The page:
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Turkish President Recep Tayyip Erdoğan has said he asked his NATO allies why they have eyes on the Syrian soil, when he was faced with the question of if Turkey has intention of leaving the region.

“There is an issue that they have been dwelling on: ‘When are you [Turkey] going to leave here [Syria]? In return, we asked them ‘What are you doing here?’ ‘Do you have a border here?’ No. ‘Are you exposed to harassment fire?’ No. ‘Is there an attack against you?’ No. ‘ ‘Then what are you doing here?’” Erdoğan told a group of Turkish reporters accompanying him during his visit to London for the NATO summit.

Erdoğan made these comments in reference to his quadrilateral meeting on Dec. 3 with French President Emmanuel Macron, German Chancellor Angela Merkel and British Prime Minister Boris Johnson.

The Turkish president said that Turkey’s operation in northern Syria dubbed “Operation Peace Spring” was discussed in detail during his meeting with his counterparts. He said he told the three leaders that Turkey had no intention of leaving the region without first securing its peace. “We entered [northern Syria] to establish peace, and we will establish peace there,” Erdoğan was quoted as saying by Turkey’s state-run Anadolu Agency.

‘One country pledged support for Turkey’s safe zone plan’

Asked by a reporter if any of the leaders at the quadrilateral meeting had pledged their support for Turkey’s “safe zone” plan, Erdoğan said: “Unfortunately, the countries’ insensitivity regarding this issue is continuing. I will not give a name, but only one country said ‘We’ll give the necessary support regarding this issue.’”

“We are saying that, at least within the context of our own resources, let’s start a work in the area between Tel Abyad and Ras al-Ain. Let’s build a refugee city with a joint work. We have also plans for that; we are saying that let’s put these plans into execution and gradually send the Syrians in our country, who have lands and homes in that region, to their own homelands, based on a voluntary system,” Erdoğan said.

Turkey says it aims to establish a “safe zone” in northeastern Syria, after clearing the region of the People’s Protection Units (YPG). It says its incursion into Syrian territory on Oct. 9 draws from its goals of establishing this buffer zone along its borders. 

The “safe zone” project also includes the area between the towns of Ras al-Ain and Tel Abyad, which Turkey’s operation focuses on. A deal brokered between Turkey and Russia on Oct. 22 said that the YPG should retreat from the border area covering Tel Abyad and Ras al-Ain and Turkey would take this region’s control.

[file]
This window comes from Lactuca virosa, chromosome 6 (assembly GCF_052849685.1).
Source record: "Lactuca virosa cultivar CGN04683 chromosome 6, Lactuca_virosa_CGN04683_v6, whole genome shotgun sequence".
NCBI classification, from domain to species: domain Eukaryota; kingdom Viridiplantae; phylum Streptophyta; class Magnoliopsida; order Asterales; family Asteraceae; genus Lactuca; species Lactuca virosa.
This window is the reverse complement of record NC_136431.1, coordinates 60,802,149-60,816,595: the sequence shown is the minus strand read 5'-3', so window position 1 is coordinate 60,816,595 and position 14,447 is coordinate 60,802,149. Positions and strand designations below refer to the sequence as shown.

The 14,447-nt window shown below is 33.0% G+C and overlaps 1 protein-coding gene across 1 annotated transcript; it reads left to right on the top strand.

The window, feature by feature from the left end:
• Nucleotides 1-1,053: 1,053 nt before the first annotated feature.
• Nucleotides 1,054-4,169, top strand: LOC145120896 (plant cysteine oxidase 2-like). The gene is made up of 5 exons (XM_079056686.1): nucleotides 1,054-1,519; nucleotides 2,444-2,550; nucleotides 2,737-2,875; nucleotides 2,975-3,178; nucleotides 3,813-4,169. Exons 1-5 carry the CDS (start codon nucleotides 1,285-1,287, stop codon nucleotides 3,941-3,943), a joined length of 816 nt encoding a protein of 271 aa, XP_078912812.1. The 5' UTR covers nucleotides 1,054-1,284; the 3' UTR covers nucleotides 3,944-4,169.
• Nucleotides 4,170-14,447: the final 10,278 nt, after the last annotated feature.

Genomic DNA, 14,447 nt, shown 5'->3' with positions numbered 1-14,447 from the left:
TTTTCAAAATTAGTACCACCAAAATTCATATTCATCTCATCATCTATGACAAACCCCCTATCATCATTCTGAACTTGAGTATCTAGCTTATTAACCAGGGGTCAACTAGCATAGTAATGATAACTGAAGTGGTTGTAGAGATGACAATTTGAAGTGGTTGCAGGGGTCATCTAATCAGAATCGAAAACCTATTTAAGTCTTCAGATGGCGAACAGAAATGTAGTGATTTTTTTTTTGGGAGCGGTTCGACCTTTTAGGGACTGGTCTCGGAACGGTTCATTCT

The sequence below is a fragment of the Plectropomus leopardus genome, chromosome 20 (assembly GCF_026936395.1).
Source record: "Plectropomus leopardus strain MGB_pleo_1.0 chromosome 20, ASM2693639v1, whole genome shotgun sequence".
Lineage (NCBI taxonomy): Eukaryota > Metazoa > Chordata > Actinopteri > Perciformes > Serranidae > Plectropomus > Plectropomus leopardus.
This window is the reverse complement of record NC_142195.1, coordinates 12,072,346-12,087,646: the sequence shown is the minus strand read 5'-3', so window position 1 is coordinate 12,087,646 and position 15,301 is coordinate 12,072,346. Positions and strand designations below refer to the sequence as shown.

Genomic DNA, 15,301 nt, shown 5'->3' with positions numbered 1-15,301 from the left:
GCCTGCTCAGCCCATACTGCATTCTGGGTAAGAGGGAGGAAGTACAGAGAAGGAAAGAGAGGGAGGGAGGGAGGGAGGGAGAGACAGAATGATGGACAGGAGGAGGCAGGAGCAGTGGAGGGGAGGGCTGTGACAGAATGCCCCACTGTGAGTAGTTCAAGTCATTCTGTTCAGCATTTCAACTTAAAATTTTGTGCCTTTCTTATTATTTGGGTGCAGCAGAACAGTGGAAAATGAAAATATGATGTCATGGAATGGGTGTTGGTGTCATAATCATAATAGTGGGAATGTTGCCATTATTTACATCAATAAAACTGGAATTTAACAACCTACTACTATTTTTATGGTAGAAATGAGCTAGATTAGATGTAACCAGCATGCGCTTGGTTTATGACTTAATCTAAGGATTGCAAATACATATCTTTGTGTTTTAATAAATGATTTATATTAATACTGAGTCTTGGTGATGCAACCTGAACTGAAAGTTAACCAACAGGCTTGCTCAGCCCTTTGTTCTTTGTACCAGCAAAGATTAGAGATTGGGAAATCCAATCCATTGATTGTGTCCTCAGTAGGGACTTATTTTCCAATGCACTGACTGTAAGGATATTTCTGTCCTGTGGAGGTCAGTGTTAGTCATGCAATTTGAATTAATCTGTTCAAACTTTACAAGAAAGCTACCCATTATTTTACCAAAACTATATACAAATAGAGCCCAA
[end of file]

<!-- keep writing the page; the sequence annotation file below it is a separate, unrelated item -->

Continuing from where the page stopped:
Turkey previously said its “safe zone” project could settle up to three million refugees who have settled in Turkey and Europe after eight years of war at home.

Erdoğan also told reporters on Dec. 5 that the four leaders had agreed to meet again in Istanbul in February and to hold talks annually. 

‘We told NATO allies not to leave us alone in struggle against terrorism’

Asked if NATO had “sufficiently understood Turkey’s security concerns” regarding the YPG, Erdoğan said that it had urged allies “not to leave Turkey alone in its struggle against terrorism” during the summit, especially after Ankara dropped its objection’s to the alliance’s defense plans for Poland and the Baltics.

Ahead of the NATO summit, Turkey had angered other NATO members by saying it would block the defense plan until they designated the YPG a terrorist organization.

“You know, yesterday [on Dec. 4], we took a step regarding Poland and the Baltic countries [Turkey’s dropping its block on defense plan]. [NATO Secretary-General] Stoltenberg, Macron, Merkel, Polish President had all called us previously and asked us for support on this. After talks with my colleagues, we said ‘yes’ to this, but told them ‘You must not abandon us in the fight against terror,’” Erdoğan said.

Stoltenberg told reporters after the summit that allies had not discussed how to designate the YPG during their talks.

Turkey considers the YPG as a terrorist organization due to it being the Syrian arm of Kurdistan Workers’ Party (PKK), which is designated as a terrorist organization by Ankara, Washington and the European Union.

‘Those who have eyes on Syrian soil should leave the country’

Erdoğan said separately on Dec. 4 that those who have eyes on Syrian soil should leave the country, as he commented on Turkey’s military offensive in the country’s northeast.

“We don’t have eyes on Syrian soil, but those who have please leave,” Erdoğan said in a speech during a meeting with representatives of Turkish community at a special event at Old Billingsgate building in London. He added that Turkish troops will remain on Syrian soil “until the area is cleared of all terrorists,” referring to the YPG.

During his speech, Erdoğan defended the offensive due to Turkey having a 911-kilometer-long border with Syria.

“Everyone gives advice to us. They ask us, ‘What business do you have in Syria? When will you get out of Syria?’ We tell them one thing. ‘What are you doing in Syria? Do you have a border with Syria? No. So, what business do you have there?’” Erdoğan said, adding that Turkey is subjected to attacks by the YPG, ISIS and the PKK.

“Today, there’s a Turkey that seeks no one’s permission when carrying out operations for its national security with an independent foreign policy,” Erdoğan also said.